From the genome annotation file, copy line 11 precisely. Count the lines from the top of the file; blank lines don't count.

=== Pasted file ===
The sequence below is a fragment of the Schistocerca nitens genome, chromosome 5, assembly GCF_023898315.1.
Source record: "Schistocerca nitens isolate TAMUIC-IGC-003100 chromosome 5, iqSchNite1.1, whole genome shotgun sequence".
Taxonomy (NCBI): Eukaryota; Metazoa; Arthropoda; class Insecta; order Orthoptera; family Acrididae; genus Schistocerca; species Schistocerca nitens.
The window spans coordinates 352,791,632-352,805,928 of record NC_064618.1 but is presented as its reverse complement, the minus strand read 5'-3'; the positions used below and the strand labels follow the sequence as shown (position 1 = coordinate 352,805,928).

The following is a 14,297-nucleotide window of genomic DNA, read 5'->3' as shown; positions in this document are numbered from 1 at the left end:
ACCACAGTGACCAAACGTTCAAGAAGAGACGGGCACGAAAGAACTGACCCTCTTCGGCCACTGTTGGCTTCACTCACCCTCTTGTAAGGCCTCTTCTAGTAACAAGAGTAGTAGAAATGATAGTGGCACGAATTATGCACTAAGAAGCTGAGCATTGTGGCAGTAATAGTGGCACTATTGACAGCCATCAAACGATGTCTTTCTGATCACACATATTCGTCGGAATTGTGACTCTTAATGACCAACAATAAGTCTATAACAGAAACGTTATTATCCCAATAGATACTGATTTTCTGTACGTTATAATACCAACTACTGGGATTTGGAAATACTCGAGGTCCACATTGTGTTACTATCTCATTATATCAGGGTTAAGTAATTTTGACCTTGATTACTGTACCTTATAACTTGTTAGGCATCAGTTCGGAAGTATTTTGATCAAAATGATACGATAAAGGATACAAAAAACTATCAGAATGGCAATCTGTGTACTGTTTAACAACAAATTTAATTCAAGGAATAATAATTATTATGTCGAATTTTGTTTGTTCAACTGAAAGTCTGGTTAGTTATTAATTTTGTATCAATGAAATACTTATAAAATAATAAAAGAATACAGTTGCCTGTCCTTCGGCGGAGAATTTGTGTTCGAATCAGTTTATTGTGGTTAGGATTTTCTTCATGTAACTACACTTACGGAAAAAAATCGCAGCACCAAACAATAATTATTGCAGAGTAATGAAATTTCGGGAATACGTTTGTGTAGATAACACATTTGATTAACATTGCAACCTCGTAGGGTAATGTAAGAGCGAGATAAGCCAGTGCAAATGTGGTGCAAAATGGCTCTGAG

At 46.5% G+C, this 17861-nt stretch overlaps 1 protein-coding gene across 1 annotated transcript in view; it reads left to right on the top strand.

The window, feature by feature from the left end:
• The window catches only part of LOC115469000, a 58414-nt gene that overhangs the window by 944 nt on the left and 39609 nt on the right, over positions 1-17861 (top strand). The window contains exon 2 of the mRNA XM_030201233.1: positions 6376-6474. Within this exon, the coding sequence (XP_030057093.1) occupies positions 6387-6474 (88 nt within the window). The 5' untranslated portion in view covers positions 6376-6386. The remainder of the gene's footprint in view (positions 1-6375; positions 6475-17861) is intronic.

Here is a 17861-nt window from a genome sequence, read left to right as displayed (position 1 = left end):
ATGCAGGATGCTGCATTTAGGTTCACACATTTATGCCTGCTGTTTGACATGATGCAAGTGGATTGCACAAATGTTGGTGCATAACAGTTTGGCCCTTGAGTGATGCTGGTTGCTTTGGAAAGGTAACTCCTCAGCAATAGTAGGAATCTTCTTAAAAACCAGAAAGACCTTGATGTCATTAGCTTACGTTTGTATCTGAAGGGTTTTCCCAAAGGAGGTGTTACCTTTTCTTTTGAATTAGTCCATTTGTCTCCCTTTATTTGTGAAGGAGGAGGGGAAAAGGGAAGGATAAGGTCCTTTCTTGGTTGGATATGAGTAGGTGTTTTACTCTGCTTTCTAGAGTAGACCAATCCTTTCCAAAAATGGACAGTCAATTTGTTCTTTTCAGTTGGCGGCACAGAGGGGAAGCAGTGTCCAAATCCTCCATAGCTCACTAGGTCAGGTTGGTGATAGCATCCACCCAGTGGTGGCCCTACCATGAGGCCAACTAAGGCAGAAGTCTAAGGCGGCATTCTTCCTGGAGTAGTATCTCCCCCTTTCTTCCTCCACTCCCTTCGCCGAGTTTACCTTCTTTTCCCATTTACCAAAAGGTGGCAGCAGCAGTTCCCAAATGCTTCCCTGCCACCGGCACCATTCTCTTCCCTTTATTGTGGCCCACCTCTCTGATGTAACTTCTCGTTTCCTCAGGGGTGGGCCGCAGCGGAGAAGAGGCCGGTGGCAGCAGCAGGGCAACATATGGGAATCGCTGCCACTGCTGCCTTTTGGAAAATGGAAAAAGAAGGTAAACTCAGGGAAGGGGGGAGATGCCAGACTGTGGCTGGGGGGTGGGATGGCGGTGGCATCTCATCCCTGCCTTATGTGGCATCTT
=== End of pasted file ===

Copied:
ATGCAGGATGCTGCATTTAGGTTCACACATTTATGCCTGCTGTTTGACATGATGCAAGTGGATTGCACAAATGTTGGTGCATAACAGTTTGGCCCTTGAGTGATGCTGGTTGCTTTGGAAAGGTAACTCCTCAGCAATAGTAGGAATCTTCTTAAAAACCAGAAAGACCTTGATGTCATTAGCTTACGTTTGTATCTGAAGGGTTTTCCCAAAGGAGGTGTTACCTTTTCTTTTGAATTAGTCCATTTGTCTCCCTTTATTTGTGAAGGAGGAGGGGAAAAGGGAAGGATAAGGTCCTTTCTTGGTTGGATATGAGTAGGTGTTTTACTCTGCTTTCTAGAGTAGACCAATCCTTTCCAAAAATGGACAGTCAATTTGTTCTTTTCAGTTGGCGGCACAGAGGGGAAGCAGTGTCCAAATCCTCCATAGCTCACTAGGTCAGGTTGGTGATAGCATCCACCCAGTGGTGGCCCTACCATGAGGCCAACTAAGGCAGAAGTCTAAGGCGGCATTCTTCCTGGAGTAGTATCTCCCCCTTTCTTCCTCCACTCCCTTCGCCGAGTTTACCTTCTTTTCCCATTTACCAAAAGGTGGCAGCAGCAGTTCCCAAATGCTTCCCTGCCACCGGCACCATTCTCTTCCCTTTATTGTGGCCCACCTCTCTGATGTAACTTCTCGTTTCCTCAGGGGTGGGCCGCAGCGGAGAAGAGGCCGGTGGCAGCAGCAGGGCAACATATGGGAATCGCTGCCACTGCTGCCTTTTGGAAAATGGAAAAAGAAGGTAAACTCAGGGAAGGGGGGAGATGCCAGACTGTGGCTGGGGGGTGGGATGGCGGTGGCATCTCATCCCTGCCTTATGTGGCATCTT